So this is what it looked like, when I was warmed enough by layers of clothes and the briskness of our pace to be able to focus the camera. The wind was not quite howling, but was blowing hard and steadliy, as though it had promised its mother to do so and was afraid one of its aunts might drop in unexpectedly to check. This meant it was damned COLD at the beach, but considering the sudden, brilliant appearance of the sun and the astonishing blue of the sky, Rodney and I found we couldn't stay away. If you look closely at the sea shells you'll see a fine lace overlay in rainbow colors, the residue of the sea foam cascading all over the beach like wet tumbleweeds. We walked half a mile or so to the south, just a few hundred feet to the north, gathered a small collection of fossils, and began to think about a nice fire, a cocktail and the golden hour.
Clean up awaits, at home. Thanks to the continuing cold, the detritus accumulates and changes; the fallen branches need to be cut and stacked, the sad, melted cannas and elephant ears trimmed away, and so much more. But it's too sad, and anyway, it's too soon; there may be still be protection afforded by fallen plants to those growing in their shadows. So we wait. And today, waiting, we walked down the narrow path that connects our front yard with the delicate finger of the Tolomato River that folds back in upon itself and winds its way to us as Stokes Creek. The light changed quickly, as it does this time of year, and Rodney took photos.
I thought about what to cook, and though in the end we ate leftovers, I was prevailed upon by Dylan to share this favorite of his. When you have boneless, skinless chicken breasts, part of a bag of potato chips and some butter, this is the easiest way in the world to please the still-maturing palates of the young. Cut the breast meat into fillets and dip in melted, cooled butter, then dip in crushed potato chips. When I say crushed, I mean you should have your youngest family member take the bag of chips and do with it what they've always wanted to do: roll it around, crush and smash (taking care not to tear open the bag). When the chips are very fine indeed, dip the chicken in, and place it into a lightly greased baking dish. Bake at 350 or so for about 40 minutes or until lightly browned. Why do they love this dish? I have no idea, and I suspect my own mother may have learned it from Woman's Day or Ladies' Home Journal or some such magazine in the 60s. But though I can't explain it, no matter how many times I ask my sons how they'd like chicken breasts cooked - and I am telling you I have some perfectly marvelous ways to cook them - this is invariably their request. Kids. Palates. What a mystery. Never fear, my loves: I shall soon tell you the story of Julia Child, Le Pavillon, Jacques Cousteau, exotic birds, a Boxer dog and the Lamented Claude Sinatsch. Soon, soon.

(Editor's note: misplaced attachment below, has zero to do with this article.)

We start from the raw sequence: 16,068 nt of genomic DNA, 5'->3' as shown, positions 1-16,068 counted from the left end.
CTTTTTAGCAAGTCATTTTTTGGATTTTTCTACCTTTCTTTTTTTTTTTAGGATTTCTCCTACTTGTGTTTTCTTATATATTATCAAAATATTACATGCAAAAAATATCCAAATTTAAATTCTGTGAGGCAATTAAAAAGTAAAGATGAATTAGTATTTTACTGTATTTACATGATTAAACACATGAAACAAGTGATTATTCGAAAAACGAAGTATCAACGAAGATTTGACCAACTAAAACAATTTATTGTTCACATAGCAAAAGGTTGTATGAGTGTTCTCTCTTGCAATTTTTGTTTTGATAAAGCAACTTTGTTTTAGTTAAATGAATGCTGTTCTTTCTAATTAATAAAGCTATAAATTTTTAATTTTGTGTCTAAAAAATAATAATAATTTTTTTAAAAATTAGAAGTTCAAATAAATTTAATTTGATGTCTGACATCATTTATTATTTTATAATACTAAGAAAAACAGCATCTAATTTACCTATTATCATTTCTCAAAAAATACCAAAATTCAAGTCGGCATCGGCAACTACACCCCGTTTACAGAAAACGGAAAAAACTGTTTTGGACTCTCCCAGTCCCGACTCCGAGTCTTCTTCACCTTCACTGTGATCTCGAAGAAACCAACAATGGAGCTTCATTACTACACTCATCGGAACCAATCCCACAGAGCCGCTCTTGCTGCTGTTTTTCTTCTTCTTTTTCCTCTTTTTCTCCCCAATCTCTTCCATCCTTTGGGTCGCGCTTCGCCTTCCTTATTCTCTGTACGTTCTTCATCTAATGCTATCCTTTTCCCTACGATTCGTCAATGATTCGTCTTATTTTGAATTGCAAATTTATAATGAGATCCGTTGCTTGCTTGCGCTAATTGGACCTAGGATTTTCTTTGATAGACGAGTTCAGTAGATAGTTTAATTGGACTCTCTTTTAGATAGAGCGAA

For this evening, move a bit closer to your warm fireplace, wrap that soft, warm blanket a bit closer around your shoulder and if you have the luxury of a love to hold you close, do. Here is one last look at the fading view of the golden hour at our house tonight, and a look at another kind of cold-evening blanket, this one called Meg. But this, my darlings, is a tale for another evening.